Films That Time Forgot: Karzan, Jungle Lord

Films That Time Forgot: Karzan, Jungle Lord

Karzan, Jungle Lord (1972)
Director: Demofilo Fidani

Also known as: Jungle Master

Plot: In the grand tradition of How Things Get Done In The Civilized World, one rich adventurer invites another rich adventurer into his lounge for drinks, cigars, and a short film about a mysterious ape-man. ("A new kind of animal!") The two plot out an expedition via a series of painfully exact speeches, along the lines of, "I have to admit that you may be right, but even more interesting than your theory is the discovery itself. I feel that this creature is fascinating whatever his origin, so that I would be disposed to view an expedition as a pure investigation rather than the verification of a thesis. On which terms, I would finance it." The hunting party arrives in Africa with a skilled, silent manservant named "Crazy" (played by Attilio Severini) who was captured and tortured by rebels at a young age, making him "a very unusual man." The hunters drive for a while. Then they boat. Then they walk. (Imagine if Raiders Of The Lost Ark had been mostly about Indiana Jones booking his air travel—that's pretty much what the first 45 minutes of Karzan is like.) Along the way, Crazy and his bosses take time to enjoy the local wildlife, and to dispose of it. First, Crazy uses a blow-dart to shoot a spider off the party's resident distressed damsel, Melu Valente:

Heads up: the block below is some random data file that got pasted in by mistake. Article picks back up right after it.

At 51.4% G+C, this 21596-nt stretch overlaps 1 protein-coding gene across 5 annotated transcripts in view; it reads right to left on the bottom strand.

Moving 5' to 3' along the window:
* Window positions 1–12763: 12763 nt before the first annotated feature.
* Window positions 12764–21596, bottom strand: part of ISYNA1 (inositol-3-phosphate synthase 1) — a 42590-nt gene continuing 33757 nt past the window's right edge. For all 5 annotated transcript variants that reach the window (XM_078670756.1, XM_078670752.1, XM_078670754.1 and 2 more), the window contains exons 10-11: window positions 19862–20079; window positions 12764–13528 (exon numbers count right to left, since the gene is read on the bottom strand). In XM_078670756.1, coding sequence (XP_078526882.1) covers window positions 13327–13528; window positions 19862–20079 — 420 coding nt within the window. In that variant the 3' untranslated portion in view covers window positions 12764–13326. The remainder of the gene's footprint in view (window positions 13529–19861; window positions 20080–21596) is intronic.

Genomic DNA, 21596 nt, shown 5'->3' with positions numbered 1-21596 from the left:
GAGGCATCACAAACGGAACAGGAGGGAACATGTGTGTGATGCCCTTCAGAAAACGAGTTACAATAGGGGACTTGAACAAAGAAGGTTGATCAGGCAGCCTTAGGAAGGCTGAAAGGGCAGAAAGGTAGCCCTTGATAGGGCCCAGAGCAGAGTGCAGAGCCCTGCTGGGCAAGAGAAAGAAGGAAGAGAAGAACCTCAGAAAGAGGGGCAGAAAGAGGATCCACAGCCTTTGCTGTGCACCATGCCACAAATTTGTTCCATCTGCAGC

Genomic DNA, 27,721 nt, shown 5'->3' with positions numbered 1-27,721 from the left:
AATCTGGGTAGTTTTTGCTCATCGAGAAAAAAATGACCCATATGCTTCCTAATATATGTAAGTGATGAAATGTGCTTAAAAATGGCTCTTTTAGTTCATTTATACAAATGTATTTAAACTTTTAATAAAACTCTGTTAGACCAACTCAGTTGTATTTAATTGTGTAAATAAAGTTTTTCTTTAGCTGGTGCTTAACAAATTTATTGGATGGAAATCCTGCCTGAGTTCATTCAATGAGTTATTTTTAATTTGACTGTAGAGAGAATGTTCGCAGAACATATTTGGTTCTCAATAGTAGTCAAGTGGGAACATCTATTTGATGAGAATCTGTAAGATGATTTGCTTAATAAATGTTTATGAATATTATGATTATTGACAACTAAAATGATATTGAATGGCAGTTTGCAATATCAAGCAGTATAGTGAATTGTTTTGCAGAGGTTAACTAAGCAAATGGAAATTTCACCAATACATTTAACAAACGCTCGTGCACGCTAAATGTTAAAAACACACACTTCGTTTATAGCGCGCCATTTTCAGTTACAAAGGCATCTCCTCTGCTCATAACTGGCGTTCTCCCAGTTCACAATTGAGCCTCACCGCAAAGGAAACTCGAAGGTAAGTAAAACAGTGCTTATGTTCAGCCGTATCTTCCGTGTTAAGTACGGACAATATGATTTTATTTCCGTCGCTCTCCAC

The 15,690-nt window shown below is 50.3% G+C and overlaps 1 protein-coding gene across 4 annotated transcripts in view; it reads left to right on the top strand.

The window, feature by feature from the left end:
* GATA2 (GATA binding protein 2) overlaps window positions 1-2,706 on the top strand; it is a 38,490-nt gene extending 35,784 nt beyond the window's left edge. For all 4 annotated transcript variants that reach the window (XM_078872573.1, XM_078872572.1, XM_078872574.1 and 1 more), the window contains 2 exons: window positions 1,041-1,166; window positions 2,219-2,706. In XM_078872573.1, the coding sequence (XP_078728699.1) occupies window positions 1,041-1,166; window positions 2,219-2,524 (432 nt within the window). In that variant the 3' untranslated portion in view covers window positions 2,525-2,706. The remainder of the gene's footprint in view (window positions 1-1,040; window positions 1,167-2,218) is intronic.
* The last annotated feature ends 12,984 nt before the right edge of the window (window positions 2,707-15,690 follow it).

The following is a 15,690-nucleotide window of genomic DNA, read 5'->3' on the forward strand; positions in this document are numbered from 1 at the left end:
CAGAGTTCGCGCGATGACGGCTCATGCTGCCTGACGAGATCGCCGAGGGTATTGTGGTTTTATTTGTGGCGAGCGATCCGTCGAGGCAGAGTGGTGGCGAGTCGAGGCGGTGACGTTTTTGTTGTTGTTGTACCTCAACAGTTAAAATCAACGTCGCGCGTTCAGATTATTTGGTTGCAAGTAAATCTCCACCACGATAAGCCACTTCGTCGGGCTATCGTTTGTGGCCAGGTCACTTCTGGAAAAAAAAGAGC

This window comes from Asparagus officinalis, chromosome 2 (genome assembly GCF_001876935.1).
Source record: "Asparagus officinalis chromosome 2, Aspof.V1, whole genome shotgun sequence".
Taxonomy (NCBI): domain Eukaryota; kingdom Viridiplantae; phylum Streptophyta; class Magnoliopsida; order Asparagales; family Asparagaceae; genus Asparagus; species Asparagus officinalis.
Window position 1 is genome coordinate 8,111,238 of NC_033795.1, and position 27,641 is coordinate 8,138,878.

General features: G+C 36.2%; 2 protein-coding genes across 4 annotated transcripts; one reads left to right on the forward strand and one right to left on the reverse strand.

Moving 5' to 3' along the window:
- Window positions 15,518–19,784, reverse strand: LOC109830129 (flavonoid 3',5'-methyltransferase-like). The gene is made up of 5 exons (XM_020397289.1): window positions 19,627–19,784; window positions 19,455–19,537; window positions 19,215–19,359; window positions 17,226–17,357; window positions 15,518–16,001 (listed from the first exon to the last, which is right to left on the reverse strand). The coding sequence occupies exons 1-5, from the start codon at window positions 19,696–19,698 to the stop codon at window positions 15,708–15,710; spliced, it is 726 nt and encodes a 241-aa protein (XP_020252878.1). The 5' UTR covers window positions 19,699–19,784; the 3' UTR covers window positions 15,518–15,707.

Then, Crazy wrestles a snake:

And eventually, the whole team opens fire on a tribe of natives hiding in trees:

Sadly, though, in the midst of the massacre, Crazy has to sacrifice himself for the betterment of scientific understanding:

And at this point, more than two-thirds into the movie, Karzan, Jungle Lord (played by "Johnny Kissmuller") finally arrives. Then he promptly disappears again.

Key scenes: After the first slaughter of the natives, the expedition leader breathes a sigh of relief, saying, "Well one thing's certain, at least we're out of danger." The next shot? The whole party tied to poles, surrounded by headhunters. (Cue slide-whistle sound effect.) Then Kissmuller swoops in with his mate, who distracts the savages by engaging in a panty-flashing jungle catfight:

Kissmuller intervenes and spirits his woman and Valente away, planning to live out his life in a happy threesome. Unfortunately, the expedition continues to pursue him across alligator-infested waters, and then into the dark of the jungle, where Kissmuller is forced to fight a guy in a gorilla suit:

In the end, the rich adventurers leave well enough alone, and let Kissmuller be (once he sets Valente free, anyway). In the movie's final scene, the happy couple rolls around together on the beach, while their pet chimp scrawls "The End" in the wet sand.

Can easily be distinguished by: The stilted dialogue and interminable travel footage. All that's missing is a sponsorship from Mutual Of Omaha.

Sign that it was made in 1972: The schizophrenic score sounds at one moment like something from a Harlem speakeasy, then the next, like a cheery '60 sitcom score, then like acid-rock, then like a roller-rink organ. Just like the Top 40 of the day.

Timeless message: The best part of science is the killing.

Memorable quotes: During one of the many lengthy conversations about every plodding step of their trek, the expedition leader is asked, "Would you say then that this is one of the narrowest points of the river? Huh?" He plaintively replies, "Yes, and one of the easiest places to launch our rubber boats." Then he adds, in a moment of unexpected passion, "Break out the rubber boats!"

Available on DVD from Retromedia Entertainment.
Filed Under: Film

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